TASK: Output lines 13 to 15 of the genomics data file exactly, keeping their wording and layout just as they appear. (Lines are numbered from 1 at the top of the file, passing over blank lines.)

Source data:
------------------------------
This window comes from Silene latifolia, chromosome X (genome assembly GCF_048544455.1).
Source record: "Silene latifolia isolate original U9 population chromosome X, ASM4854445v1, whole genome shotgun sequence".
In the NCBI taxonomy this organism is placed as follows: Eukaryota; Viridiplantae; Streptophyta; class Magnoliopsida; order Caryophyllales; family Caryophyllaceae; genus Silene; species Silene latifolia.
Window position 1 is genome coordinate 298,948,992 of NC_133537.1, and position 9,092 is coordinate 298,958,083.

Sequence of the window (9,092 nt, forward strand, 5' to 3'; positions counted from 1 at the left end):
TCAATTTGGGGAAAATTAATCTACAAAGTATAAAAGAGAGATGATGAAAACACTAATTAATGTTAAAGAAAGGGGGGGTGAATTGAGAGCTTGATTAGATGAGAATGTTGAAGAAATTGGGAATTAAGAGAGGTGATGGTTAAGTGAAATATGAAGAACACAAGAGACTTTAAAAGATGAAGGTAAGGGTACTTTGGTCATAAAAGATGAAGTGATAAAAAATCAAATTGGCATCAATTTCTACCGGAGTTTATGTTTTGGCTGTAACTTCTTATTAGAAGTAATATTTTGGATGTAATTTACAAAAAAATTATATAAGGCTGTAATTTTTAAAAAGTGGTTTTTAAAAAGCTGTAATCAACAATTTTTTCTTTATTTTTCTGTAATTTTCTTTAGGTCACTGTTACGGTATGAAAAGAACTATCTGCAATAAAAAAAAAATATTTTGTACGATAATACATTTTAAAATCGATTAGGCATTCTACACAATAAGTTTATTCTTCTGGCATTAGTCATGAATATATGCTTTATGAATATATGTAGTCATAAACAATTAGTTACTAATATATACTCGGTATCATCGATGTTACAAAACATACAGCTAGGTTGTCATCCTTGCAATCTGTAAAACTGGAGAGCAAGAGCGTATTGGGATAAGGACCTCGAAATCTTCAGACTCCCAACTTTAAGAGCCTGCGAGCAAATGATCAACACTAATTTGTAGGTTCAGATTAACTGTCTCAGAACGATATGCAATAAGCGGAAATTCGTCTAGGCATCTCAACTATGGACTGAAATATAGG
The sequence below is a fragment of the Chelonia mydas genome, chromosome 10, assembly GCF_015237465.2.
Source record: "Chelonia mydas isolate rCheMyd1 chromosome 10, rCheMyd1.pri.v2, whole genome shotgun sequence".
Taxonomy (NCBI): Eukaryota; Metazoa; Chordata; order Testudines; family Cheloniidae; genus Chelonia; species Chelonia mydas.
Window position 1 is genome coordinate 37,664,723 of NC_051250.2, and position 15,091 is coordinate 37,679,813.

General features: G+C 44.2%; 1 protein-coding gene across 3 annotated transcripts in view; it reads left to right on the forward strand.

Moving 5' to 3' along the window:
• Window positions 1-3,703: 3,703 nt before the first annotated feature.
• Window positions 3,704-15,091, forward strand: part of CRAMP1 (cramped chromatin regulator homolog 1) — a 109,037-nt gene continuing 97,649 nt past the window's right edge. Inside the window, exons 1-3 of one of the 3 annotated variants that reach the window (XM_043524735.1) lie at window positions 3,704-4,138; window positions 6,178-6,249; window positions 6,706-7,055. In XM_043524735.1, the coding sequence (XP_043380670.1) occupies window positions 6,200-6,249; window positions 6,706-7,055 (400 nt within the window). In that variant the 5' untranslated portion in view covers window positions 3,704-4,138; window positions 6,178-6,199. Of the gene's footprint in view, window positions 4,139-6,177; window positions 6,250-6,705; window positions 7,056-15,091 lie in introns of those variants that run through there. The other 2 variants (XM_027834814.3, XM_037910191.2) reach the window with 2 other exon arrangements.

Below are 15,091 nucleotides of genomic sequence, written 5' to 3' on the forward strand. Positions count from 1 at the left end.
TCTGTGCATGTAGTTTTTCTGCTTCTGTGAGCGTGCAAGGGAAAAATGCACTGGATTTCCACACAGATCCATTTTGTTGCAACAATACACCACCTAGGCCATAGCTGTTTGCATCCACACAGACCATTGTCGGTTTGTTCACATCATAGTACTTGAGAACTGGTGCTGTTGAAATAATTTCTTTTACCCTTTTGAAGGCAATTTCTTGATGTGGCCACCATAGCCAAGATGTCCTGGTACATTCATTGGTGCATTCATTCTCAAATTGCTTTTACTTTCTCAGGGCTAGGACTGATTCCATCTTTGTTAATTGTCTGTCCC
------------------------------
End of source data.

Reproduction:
• Window positions 1-3,703: 3,703 nt before the first annotated feature.
• Window positions 3,704-15,091, forward strand: part of CRAMP1 (cramped chromatin regulator homolog 1) — a 109,037-nt gene continuing 97,649 nt past the window's right edge. Inside the window, exons 1-3 of one of the 3 annotated variants that reach the window (XM_043524735.1) lie at window positions 3,704-4,138; window positions 6,178-6,249; window positions 6,706-7,055. In XM_043524735.1, the coding sequence (XP_043380670.1) occupies window positions 6,200-6,249; window positions 6,706-7,055 (400 nt within the window). In that variant the 5' untranslated portion in view covers window positions 3,704-4,138; window positions 6,178-6,199. Of the gene's footprint in view, window positions 4,139-6,177; window positions 6,250-6,705; window positions 7,056-15,091 lie in introns of those variants that run through there. The other 2 variants (XM_027834814.3, XM_037910191.2) reach the window with 2 other exon arrangements.

Below are 15,091 nucleotides of genomic sequence, written 5' to 3' on the forward strand. Positions count from 1 at the left end.